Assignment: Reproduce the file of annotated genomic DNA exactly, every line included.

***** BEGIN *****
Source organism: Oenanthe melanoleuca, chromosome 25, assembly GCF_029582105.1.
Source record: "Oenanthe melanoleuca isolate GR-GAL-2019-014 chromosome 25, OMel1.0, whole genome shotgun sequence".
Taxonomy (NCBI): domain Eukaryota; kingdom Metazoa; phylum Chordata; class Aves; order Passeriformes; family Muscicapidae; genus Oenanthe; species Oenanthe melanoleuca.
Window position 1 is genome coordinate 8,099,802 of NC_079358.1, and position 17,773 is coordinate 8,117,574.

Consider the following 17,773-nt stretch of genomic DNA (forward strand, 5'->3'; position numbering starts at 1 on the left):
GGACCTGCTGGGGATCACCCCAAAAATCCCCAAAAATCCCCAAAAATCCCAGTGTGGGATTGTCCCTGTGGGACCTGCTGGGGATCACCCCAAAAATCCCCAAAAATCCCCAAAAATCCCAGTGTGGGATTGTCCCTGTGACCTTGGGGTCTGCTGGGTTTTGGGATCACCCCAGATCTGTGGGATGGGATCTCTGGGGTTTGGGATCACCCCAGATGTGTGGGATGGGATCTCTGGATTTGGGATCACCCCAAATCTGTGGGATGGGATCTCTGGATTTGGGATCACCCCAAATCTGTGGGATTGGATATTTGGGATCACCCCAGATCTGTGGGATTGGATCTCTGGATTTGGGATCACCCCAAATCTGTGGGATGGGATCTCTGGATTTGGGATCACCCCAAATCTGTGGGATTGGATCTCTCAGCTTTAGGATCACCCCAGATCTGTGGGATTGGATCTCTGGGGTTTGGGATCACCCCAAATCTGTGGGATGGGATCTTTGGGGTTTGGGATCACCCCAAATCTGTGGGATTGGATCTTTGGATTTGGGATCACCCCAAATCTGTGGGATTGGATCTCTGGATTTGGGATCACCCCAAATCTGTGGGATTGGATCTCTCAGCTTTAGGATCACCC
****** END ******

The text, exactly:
Source organism: Oenanthe melanoleuca, chromosome 25, assembly GCF_029582105.1.
Source record: "Oenanthe melanoleuca isolate GR-GAL-2019-014 chromosome 25, OMel1.0, whole genome shotgun sequence".
Taxonomy (NCBI): domain Eukaryota; kingdom Metazoa; phylum Chordata; class Aves; order Passeriformes; family Muscicapidae; genus Oenanthe; species Oenanthe melanoleuca.
Window position 1 is genome coordinate 8,099,802 of NC_079358.1, and position 17,773 is coordinate 8,117,574.

Consider the following 17,773-nt stretch of genomic DNA (forward strand, 5'->3'; position numbering starts at 1 on the left):
GGACCTGCTGGGGATCACCCCAAAAATCCCCAAAAATCCCCAAAAATCCCAGTGTGGGATTGTCCCTGTGGGACCTGCTGGGGATCACCCCAAAAATCCCCAAAAATCCCCAAAAATCCCAGTGTGGGATTGTCCCTGTGACCTTGGGGTCTGCTGGGTTTTGGGATCACCCCAGATCTGTGGGATGGGATCTCTGGGGTTTGGGATCACCCCAGATGTGTGGGATGGGATCTCTGGATTTGGGATCACCCCAAATCTGTGGGATGGGATCTCTGGATTTGGGATCACCCCAAATCTGTGGGATTGGATATTTGGGATCACCCCAGATCTGTGGGATTGGATCTCTGGATTTGGGATCACCCCAAATCTGTGGGATGGGATCTCTGGATTTGGGATCACCCCAAATCTGTGGGATTGGATCTCTCAGCTTTAGGATCACCCCAGATCTGTGGGATTGGATCTCTGGGGTTTGGGATCACCCCAAATCTGTGGGATGGGATCTTTGGGGTTTGGGATCACCCCAAATCTGTGGGATTGGATCTTTGGATTTGGGATCACCCCAAATCTGTGGGATTGGATCTCTGGATTTGGGATCACCCCAAATCTGTGGGATTGGATCTCTCAGCTTTAGGATCACCC